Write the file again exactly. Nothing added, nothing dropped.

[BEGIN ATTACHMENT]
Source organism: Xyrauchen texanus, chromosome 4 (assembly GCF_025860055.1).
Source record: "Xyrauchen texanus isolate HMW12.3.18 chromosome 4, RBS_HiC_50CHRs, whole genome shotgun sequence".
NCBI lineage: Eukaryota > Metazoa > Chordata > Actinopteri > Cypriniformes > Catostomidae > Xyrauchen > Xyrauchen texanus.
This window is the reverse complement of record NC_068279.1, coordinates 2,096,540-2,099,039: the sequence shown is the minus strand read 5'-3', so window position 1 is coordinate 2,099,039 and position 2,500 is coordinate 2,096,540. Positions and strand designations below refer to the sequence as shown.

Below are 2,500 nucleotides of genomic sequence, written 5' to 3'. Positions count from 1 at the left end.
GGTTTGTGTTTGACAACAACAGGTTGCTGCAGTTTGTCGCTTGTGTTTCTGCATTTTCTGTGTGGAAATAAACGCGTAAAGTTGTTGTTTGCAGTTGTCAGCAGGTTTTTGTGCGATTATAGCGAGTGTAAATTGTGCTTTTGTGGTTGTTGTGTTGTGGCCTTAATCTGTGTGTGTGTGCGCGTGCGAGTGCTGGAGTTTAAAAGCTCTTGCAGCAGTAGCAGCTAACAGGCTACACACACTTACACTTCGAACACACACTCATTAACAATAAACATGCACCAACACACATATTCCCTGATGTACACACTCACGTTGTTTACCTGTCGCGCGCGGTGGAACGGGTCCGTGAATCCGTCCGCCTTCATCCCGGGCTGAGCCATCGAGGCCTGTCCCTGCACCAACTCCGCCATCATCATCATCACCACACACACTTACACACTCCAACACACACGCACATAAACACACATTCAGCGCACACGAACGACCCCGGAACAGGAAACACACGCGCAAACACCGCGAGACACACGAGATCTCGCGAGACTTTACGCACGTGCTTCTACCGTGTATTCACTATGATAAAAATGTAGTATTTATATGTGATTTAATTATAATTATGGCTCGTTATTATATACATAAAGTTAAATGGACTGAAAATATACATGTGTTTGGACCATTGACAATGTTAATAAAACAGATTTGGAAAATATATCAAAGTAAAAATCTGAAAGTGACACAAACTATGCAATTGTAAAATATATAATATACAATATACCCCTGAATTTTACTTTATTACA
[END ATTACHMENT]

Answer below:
Source organism: Xyrauchen texanus, chromosome 4 (assembly GCF_025860055.1).
Source record: "Xyrauchen texanus isolate HMW12.3.18 chromosome 4, RBS_HiC_50CHRs, whole genome shotgun sequence".
NCBI lineage: Eukaryota > Metazoa > Chordata > Actinopteri > Cypriniformes > Catostomidae > Xyrauchen > Xyrauchen texanus.
This window is the reverse complement of record NC_068279.1, coordinates 2,096,540-2,099,039: the sequence shown is the minus strand read 5'-3', so window position 1 is coordinate 2,099,039 and position 2,500 is coordinate 2,096,540. Positions and strand designations below refer to the sequence as shown.

Below are 2,500 nucleotides of genomic sequence, written 5' to 3'. Positions count from 1 at the left end.
GGTTTGTGTTTGACAACAACAGGTTGCTGCAGTTTGTCGCTTGTGTTTCTGCATTTTCTGTGTGGAAATAAACGCGTAAAGTTGTTGTTTGCAGTTGTCAGCAGGTTTTTGTGCGATTATAGCGAGTGTAAATTGTGCTTTTGTGGTTGTTGTGTTGTGGCCTTAATCTGTGTGTGTGTGCGCGTGCGAGTGCTGGAGTTTAAAAGCTCTTGCAGCAGTAGCAGCTAACAGGCTACACACACTTACACTTCGAACACACACTCATTAACAATAAACATGCACCAACACACATATTCCCTGATGTACACACTCACGTTGTTTACCTGTCGCGCGCGGTGGAACGGGTCCGTGAATCCGTCCGCCTTCATCCCGGGCTGAGCCATCGAGGCCTGTCCCTGCACCAACTCCGCCATCATCATCATCACCACACACACTTACACACTCCAACACACACGCACATAAACACACATTCAGCGCACACGAACGACCCCGGAACAGGAAACACACGCGCAAACACCGCGAGACACACGAGATCTCGCGAGACTTTACGCACGTGCTTCTACCGTGTATTCACTATGATAAAAATGTAGTATTTATATGTGATTTAATTATAATTATGGCTCGTTATTATATACATAAAGTTAAATGGACTGAAAATATACATGTGTTTGGACCATTGACAATGTTAATAAAACAGATTTGGAAAATATATCAAAGTAAAAATCTGAAAGTGACACAAACTATGCAATTGTAAAATATATAATATACAATATACCCCTGAATTTTACTTTATTACA